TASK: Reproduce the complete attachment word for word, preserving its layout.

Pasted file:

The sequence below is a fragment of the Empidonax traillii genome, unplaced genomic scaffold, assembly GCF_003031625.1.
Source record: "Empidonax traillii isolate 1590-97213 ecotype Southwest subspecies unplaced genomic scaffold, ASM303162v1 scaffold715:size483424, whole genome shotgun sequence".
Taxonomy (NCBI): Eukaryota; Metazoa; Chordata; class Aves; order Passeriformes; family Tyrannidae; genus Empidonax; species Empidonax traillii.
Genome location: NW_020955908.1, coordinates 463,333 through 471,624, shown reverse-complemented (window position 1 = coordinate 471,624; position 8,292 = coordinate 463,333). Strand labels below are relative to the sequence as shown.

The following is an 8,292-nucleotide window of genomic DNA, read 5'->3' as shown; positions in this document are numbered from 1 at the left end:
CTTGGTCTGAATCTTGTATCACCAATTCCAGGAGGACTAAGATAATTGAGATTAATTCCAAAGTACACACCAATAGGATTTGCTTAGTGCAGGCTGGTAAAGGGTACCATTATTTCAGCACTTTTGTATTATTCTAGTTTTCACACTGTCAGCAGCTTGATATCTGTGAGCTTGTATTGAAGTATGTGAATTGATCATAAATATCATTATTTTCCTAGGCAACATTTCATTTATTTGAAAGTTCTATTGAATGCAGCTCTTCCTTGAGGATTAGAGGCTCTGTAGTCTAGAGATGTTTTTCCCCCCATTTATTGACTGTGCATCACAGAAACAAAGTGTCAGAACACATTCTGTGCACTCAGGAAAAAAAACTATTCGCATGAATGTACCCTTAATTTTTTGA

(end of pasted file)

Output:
The sequence below is a fragment of the Empidonax traillii genome, unplaced genomic scaffold, assembly GCF_003031625.1.
Source record: "Empidonax traillii isolate 1590-97213 ecotype Southwest subspecies unplaced genomic scaffold, ASM303162v1 scaffold715:size483424, whole genome shotgun sequence".
Taxonomy (NCBI): Eukaryota; Metazoa; Chordata; class Aves; order Passeriformes; family Tyrannidae; genus Empidonax; species Empidonax traillii.
Genome location: NW_020955908.1, coordinates 463,333 through 471,624, shown reverse-complemented (window position 1 = coordinate 471,624; position 8,292 = coordinate 463,333). Strand labels below are relative to the sequence as shown.

The following is an 8,292-nucleotide window of genomic DNA, read 5'->3' as shown; positions in this document are numbered from 1 at the left end:
CTTGGTCTGAATCTTGTATCACCAATTCCAGGAGGACTAAGATAATTGAGATTAATTCCAAAGTACACACCAATAGGATTTGCTTAGTGCAGGCTGGTAAAGGGTACCATTATTTCAGCACTTTTGTATTATTCTAGTTTTCACACTGTCAGCAGCTTGATATCTGTGAGCTTGTATTGAAGTATGTGAATTGATCATAAATATCATTATTTTCCTAGGCAACATTTCATTTATTTGAAAGTTCTATTGAATGCAGCTCTTCCTTGAGGATTAGAGGCTCTGTAGTCTAGAGATGTTTTTCCCCCCATTTATTGACTGTGCATCACAGAAACAAAGTGTCAGAACACATTCTGTGCACTCAGGAAAAAAAACTATTCGCATGAATGTACCCTTAATTTTTTGA